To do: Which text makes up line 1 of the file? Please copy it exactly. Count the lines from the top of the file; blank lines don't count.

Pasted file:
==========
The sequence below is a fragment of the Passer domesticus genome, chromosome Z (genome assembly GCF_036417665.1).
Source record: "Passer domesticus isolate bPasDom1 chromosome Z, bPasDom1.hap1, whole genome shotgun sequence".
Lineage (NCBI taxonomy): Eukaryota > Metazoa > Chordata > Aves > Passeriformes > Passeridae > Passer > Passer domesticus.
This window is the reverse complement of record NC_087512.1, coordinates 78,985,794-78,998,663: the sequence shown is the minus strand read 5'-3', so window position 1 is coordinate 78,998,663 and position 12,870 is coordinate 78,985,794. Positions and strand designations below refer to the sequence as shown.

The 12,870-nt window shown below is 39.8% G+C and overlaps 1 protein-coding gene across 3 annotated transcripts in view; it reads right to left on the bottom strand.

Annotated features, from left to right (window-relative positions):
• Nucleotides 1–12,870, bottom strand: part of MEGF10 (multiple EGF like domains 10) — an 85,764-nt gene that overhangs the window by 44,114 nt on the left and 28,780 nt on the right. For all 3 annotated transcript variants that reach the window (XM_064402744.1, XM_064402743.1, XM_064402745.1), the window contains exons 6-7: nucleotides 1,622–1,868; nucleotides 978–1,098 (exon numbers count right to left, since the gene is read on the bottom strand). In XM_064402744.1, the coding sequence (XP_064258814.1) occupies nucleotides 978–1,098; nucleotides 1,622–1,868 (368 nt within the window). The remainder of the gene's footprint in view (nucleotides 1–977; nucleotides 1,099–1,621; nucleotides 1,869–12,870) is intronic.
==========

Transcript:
The sequence below is a fragment of the Passer domesticus genome, chromosome Z (genome assembly GCF_036417665.1).